RICHARD ORD: Escape the misery of lockdown by standing in a river with a stick

“Give a man a fish and he’ll eat for a day. Give a man a fishing rod and he’ll eat for a lifetime.” Or so the proverb kinda goes.

Wednesday, 1st July 2020, 12:00 am
'Standing in a river' is one of the UK's most popular sports.

With those words ringing in my ears, I embarked on my first fly-fishing experience the other day.

What better way to soothe any lockdown worries, I thought, than to learn a survival skill that could come in handy if the world continues to go to hell in a handcart?

Should lockdown mayhem hit our neighbourhood again, I’d be suitably equipped in the ancient art of fishing to hook myself a bog roll over the heads of the panic-buying hordes. Always gotta be one step ahead of the mob.

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Fly-fishing, I can report however, is not as easy as you may think. In fact, it might have been easier trying to catch a fly. The fish really don’t wanna know.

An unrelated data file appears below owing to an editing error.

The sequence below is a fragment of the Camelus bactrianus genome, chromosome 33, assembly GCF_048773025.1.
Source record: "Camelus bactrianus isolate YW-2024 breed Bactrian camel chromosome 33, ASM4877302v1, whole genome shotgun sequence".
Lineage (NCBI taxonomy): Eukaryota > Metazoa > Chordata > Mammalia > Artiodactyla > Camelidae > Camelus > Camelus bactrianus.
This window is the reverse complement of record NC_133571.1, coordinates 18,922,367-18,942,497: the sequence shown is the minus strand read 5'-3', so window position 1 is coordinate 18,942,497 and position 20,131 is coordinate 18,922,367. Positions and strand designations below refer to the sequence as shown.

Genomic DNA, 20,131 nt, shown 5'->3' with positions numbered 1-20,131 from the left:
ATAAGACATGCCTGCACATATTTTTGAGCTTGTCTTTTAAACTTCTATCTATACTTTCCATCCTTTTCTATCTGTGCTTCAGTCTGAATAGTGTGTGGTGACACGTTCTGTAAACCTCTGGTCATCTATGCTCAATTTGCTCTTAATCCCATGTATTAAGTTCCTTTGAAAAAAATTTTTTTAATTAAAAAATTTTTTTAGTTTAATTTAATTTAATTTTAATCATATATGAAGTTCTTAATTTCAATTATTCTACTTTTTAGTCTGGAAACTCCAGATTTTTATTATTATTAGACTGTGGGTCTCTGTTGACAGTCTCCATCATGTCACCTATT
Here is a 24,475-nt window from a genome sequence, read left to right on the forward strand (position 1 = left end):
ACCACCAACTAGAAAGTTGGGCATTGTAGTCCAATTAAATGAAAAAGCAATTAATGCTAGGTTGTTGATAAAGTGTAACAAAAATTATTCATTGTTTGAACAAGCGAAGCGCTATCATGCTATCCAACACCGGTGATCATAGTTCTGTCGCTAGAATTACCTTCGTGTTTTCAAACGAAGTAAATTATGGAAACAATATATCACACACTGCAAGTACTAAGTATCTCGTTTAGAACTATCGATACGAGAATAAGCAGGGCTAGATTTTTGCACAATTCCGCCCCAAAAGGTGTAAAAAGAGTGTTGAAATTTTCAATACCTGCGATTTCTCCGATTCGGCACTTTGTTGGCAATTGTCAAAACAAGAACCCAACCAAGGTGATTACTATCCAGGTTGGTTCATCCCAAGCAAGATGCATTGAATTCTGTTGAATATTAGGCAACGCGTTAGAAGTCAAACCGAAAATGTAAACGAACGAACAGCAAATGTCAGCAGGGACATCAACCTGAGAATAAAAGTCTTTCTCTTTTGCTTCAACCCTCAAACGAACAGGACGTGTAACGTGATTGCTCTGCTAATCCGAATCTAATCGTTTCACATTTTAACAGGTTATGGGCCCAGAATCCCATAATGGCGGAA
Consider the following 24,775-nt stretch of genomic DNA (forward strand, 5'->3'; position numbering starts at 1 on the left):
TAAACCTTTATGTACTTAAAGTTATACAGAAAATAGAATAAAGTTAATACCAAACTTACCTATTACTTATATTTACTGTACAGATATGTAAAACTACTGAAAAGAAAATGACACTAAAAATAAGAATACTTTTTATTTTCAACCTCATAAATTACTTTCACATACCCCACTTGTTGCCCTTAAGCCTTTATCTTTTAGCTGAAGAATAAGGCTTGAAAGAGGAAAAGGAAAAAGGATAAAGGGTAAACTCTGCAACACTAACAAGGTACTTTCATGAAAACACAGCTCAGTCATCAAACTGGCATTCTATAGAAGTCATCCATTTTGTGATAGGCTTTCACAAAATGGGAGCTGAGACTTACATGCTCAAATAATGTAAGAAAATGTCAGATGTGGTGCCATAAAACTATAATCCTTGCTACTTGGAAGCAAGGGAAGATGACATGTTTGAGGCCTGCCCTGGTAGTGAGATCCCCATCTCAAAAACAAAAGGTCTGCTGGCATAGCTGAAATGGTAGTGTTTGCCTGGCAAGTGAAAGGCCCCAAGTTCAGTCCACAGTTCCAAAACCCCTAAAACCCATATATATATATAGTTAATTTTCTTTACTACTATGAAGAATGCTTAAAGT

As my work colleague pointed out. If fishing was easy, it would be called ‘catching.’

In my case, ‘standing in a river’ may be a better name for the sport.

“You standing in a river today?”

“Yeah, got the day off work so thought I’d go standing in a river for a few hours. Looks perfect for it.”

“Great, see you back home at 5pm. I’m going to supermarket. Thought I’d buy fish for tea.”

“Nice, I’ve almost forgotten what it tastes like.”

That’s not to say that I didn’t see any fish. I saw loads. They were jumping out of the river to my left and to my right, in fact, they jumped out from everywhere my hook wasn’t.

Scientists, I discovered, performed a study to find out why salmon jumped out of river water. The creatures are covered in sea lice when they start their journey upstream and scientists concluded, after much careful study, that they were leaping to try to dislodge the blood-sucking parasites.

There may be some truth in that, but I suspect the reason is much simpler. They’re goading fishermen.

Needless to day, after six hours of being goaded by salmon, I returned home empty handed.

That proverb needed revising: “Give a man a fish and he’ll eat for a day. Give him a fishing rod, and he’ll be able to smash it up to build a roaring fire to warm up his freezing backside after standing in a river all day.”